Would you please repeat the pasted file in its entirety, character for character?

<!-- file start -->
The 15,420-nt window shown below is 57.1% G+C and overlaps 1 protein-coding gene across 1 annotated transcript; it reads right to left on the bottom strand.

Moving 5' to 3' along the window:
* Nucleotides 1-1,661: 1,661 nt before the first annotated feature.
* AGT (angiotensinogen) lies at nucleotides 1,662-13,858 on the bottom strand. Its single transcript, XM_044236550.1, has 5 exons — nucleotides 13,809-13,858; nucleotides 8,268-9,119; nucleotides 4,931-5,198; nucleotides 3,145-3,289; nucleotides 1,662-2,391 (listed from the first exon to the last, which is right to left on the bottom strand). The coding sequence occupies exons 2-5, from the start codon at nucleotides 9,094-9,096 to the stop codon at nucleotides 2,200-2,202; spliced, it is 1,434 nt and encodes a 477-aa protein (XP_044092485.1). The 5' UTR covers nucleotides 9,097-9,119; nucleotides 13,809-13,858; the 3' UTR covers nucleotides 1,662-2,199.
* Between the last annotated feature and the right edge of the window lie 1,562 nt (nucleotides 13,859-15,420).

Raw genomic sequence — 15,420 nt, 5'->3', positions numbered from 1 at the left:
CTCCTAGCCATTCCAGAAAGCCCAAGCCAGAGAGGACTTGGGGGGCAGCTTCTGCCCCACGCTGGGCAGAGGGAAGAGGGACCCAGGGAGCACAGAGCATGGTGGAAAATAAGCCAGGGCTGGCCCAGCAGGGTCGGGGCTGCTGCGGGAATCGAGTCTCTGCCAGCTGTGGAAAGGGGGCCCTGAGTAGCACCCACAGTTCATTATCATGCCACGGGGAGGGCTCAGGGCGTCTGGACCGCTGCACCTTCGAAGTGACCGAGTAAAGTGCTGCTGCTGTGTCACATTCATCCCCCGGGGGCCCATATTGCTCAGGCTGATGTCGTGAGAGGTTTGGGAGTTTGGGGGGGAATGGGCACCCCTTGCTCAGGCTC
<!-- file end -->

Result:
The 15,420-nt window shown below is 57.1% G+C and overlaps 1 protein-coding gene across 1 annotated transcript; it reads right to left on the bottom strand.

Moving 5' to 3' along the window:
* Nucleotides 1-1,661: 1,661 nt before the first annotated feature.
* AGT (angiotensinogen) lies at nucleotides 1,662-13,858 on the bottom strand. Its single transcript, XM_044236550.1, has 5 exons — nucleotides 13,809-13,858; nucleotides 8,268-9,119; nucleotides 4,931-5,198; nucleotides 3,145-3,289; nucleotides 1,662-2,391 (listed from the first exon to the last, which is right to left on the bottom strand). The coding sequence occupies exons 2-5, from the start codon at nucleotides 9,094-9,096 to the stop codon at nucleotides 2,200-2,202; spliced, it is 1,434 nt and encodes a 477-aa protein (XP_044092485.1). The 5' UTR covers nucleotides 9,097-9,119; nucleotides 13,809-13,858; the 3' UTR covers nucleotides 1,662-2,199.
* Between the last annotated feature and the right edge of the window lie 1,562 nt (nucleotides 13,859-15,420).

Raw genomic sequence — 15,420 nt, 5'->3', positions numbered from 1 at the left:
CTCCTAGCCATTCCAGAAAGCCCAAGCCAGAGAGGACTTGGGGGGCAGCTTCTGCCCCACGCTGGGCAGAGGGAAGAGGGACCCAGGGAGCACAGAGCATGGTGGAAAATAAGCCAGGGCTGGCCCAGCAGGGTCGGGGCTGCTGCGGGAATCGAGTCTCTGCCAGCTGTGGAAAGGGGGCCCTGAGTAGCACCCACAGTTCATTATCATGCCACGGGGAGGGCTCAGGGCGTCTGGACCGCTGCACCTTCGAAGTGACCGAGTAAAGTGCTGCTGCTGTGTCACATTCATCCCCCGGGGGCCCATATTGCTCAGGCTGATGTCGTGAGAGGTTTGGGAGTTTGGGGGGGAATGGGCACCCCTTGCTCAGGCTC